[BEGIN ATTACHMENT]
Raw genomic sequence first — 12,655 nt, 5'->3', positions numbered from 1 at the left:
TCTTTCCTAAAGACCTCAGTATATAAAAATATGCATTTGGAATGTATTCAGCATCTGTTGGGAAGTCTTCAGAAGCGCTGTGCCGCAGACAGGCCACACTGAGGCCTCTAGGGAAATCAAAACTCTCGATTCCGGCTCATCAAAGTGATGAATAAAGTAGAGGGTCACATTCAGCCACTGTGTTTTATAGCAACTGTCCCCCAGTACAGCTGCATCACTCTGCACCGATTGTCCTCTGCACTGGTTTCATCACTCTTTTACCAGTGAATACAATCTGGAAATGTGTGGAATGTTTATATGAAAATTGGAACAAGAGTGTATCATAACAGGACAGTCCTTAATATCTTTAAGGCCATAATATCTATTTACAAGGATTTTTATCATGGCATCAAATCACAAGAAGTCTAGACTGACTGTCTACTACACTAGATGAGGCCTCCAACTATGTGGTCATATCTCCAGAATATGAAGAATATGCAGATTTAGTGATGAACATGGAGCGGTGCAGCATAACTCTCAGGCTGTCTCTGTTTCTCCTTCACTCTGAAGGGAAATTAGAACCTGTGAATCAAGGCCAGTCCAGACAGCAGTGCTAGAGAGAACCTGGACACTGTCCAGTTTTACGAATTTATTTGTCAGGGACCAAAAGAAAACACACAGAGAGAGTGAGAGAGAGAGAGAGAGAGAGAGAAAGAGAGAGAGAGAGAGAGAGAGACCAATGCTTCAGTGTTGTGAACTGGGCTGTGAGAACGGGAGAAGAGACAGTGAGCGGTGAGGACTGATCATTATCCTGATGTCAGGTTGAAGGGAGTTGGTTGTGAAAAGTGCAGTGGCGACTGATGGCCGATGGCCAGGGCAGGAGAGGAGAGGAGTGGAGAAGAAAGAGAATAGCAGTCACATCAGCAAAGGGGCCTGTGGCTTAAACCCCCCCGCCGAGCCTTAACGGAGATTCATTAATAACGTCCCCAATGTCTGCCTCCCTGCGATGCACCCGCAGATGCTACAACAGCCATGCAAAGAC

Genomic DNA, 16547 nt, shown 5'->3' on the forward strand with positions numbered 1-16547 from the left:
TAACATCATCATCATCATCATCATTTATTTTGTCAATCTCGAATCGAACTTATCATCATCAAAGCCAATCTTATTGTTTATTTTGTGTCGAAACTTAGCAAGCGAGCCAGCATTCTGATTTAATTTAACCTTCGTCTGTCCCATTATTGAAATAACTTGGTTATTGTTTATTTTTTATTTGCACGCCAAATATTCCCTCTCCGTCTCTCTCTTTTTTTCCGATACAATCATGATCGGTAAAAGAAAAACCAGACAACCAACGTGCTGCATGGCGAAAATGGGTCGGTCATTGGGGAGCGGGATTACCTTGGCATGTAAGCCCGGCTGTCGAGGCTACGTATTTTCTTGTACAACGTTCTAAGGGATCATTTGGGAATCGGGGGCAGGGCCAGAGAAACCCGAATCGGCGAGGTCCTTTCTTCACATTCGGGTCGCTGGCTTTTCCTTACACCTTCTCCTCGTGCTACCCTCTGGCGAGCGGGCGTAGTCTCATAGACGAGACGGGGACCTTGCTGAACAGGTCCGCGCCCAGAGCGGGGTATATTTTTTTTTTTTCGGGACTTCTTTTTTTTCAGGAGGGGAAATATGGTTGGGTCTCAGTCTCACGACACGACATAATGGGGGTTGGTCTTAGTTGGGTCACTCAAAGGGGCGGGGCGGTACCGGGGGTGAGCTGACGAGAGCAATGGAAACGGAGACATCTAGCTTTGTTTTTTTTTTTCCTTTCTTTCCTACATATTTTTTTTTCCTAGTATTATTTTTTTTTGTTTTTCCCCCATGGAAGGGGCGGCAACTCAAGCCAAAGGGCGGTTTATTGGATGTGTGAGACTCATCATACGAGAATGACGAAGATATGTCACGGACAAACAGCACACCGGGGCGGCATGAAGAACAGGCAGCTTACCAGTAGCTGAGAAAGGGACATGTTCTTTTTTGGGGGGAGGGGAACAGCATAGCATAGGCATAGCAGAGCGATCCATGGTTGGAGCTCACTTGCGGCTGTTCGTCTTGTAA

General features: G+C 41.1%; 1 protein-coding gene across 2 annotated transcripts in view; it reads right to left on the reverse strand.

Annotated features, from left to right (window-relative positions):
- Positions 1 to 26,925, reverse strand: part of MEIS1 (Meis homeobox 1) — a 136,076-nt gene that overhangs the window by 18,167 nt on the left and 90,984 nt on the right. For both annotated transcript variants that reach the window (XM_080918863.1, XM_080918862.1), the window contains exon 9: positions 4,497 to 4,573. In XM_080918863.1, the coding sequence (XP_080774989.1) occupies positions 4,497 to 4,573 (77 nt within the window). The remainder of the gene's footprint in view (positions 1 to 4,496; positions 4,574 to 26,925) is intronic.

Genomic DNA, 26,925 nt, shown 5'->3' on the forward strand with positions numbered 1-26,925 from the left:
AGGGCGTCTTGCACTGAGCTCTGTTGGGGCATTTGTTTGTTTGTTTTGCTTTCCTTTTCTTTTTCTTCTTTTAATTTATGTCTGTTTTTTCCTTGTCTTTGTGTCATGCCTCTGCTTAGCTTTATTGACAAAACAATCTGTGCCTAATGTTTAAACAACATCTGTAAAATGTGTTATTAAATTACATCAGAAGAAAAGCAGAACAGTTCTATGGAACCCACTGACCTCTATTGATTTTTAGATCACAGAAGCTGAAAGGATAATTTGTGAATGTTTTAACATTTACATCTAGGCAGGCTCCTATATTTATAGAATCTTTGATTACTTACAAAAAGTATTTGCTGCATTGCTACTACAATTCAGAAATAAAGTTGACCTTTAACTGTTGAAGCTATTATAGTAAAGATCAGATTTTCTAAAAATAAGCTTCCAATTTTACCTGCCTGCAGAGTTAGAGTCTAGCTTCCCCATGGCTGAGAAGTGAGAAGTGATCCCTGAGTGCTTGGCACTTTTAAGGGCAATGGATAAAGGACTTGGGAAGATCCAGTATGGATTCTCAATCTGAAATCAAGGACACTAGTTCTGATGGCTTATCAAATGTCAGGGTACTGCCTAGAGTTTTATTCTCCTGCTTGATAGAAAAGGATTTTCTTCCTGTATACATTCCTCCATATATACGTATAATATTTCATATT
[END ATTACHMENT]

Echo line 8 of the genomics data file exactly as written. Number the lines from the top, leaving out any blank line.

Genomic DNA, 26,925 nt, shown 5'->3' on the forward strand with positions numbered 1-26,925 from the left: